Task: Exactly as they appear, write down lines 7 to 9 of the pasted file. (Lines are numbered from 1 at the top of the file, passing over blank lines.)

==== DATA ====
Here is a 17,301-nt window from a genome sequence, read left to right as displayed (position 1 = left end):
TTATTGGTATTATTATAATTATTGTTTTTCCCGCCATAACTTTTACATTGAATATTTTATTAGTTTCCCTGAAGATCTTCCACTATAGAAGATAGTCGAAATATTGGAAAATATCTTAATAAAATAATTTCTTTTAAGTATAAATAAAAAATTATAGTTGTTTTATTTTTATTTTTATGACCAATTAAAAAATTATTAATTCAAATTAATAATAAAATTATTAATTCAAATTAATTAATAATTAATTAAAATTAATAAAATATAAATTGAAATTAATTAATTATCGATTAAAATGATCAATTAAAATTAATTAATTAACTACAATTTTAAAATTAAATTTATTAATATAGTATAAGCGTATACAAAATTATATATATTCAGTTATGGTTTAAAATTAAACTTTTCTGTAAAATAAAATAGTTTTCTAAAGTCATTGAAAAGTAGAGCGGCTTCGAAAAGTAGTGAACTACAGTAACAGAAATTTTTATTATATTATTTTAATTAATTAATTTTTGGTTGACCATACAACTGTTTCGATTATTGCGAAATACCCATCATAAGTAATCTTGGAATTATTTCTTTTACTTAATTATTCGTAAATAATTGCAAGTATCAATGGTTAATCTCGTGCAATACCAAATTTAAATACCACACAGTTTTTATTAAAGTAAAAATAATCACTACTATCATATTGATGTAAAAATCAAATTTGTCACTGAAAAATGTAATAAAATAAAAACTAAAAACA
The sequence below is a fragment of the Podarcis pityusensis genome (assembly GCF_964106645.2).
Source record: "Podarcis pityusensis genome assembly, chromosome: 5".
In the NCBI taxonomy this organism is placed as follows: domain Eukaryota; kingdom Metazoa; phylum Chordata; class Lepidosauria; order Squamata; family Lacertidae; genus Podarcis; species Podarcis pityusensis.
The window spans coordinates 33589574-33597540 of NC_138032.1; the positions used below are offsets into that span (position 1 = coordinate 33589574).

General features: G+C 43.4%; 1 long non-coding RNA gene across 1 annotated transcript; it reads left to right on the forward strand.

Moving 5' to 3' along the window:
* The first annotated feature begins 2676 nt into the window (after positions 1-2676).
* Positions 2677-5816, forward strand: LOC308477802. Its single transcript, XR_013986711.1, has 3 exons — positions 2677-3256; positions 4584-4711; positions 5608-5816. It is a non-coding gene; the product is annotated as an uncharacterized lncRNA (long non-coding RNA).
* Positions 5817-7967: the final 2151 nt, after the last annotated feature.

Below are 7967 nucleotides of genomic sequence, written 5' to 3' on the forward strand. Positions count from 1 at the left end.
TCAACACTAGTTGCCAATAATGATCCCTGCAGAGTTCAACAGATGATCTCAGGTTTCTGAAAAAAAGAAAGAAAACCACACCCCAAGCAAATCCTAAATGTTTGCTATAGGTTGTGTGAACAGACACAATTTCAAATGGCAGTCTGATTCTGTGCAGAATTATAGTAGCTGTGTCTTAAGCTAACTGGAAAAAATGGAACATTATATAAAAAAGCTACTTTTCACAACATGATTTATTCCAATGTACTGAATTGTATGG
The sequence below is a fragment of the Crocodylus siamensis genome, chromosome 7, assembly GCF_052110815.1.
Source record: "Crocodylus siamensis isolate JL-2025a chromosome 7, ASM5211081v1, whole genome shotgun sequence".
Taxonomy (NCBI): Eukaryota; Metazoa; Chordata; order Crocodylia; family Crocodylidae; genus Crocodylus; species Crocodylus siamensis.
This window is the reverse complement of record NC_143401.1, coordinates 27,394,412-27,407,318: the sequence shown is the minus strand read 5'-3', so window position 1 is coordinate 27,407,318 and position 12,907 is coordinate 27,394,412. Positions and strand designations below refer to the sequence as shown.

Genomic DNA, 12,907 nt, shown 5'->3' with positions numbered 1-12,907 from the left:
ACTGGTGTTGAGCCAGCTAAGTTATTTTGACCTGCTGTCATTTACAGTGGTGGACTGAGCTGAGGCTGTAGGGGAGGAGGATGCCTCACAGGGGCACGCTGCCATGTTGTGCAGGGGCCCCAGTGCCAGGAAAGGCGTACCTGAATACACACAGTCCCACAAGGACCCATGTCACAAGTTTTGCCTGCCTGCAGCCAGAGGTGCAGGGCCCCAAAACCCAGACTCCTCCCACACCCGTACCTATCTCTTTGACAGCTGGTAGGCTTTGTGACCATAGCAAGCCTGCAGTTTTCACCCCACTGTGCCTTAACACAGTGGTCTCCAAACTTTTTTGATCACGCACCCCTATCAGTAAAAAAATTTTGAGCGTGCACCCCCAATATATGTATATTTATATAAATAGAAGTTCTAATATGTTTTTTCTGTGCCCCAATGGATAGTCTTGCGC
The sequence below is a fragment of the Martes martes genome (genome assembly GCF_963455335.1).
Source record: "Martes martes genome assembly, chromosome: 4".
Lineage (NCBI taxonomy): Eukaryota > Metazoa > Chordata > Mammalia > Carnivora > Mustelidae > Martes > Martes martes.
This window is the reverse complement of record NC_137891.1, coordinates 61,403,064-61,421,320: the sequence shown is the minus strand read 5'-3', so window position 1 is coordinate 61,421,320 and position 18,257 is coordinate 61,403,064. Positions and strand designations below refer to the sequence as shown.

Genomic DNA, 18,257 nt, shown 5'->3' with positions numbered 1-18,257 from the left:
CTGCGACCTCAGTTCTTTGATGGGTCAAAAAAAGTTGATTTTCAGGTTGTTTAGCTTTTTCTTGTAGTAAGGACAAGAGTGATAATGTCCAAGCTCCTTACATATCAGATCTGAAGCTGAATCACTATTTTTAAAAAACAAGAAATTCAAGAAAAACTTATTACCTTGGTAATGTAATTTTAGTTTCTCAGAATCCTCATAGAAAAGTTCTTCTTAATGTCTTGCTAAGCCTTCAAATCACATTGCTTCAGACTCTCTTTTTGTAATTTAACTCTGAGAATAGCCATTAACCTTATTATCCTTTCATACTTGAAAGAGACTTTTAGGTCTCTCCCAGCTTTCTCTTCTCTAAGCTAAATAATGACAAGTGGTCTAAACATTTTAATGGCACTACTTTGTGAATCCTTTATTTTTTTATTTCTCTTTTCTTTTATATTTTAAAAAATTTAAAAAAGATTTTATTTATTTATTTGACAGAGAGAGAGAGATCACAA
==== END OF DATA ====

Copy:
General features: G+C 43.4%; 1 long non-coding RNA gene across 1 annotated transcript; it reads left to right on the forward strand.

Moving 5' to 3' along the window:
* The first annotated feature begins 2676 nt into the window (after positions 1-2676).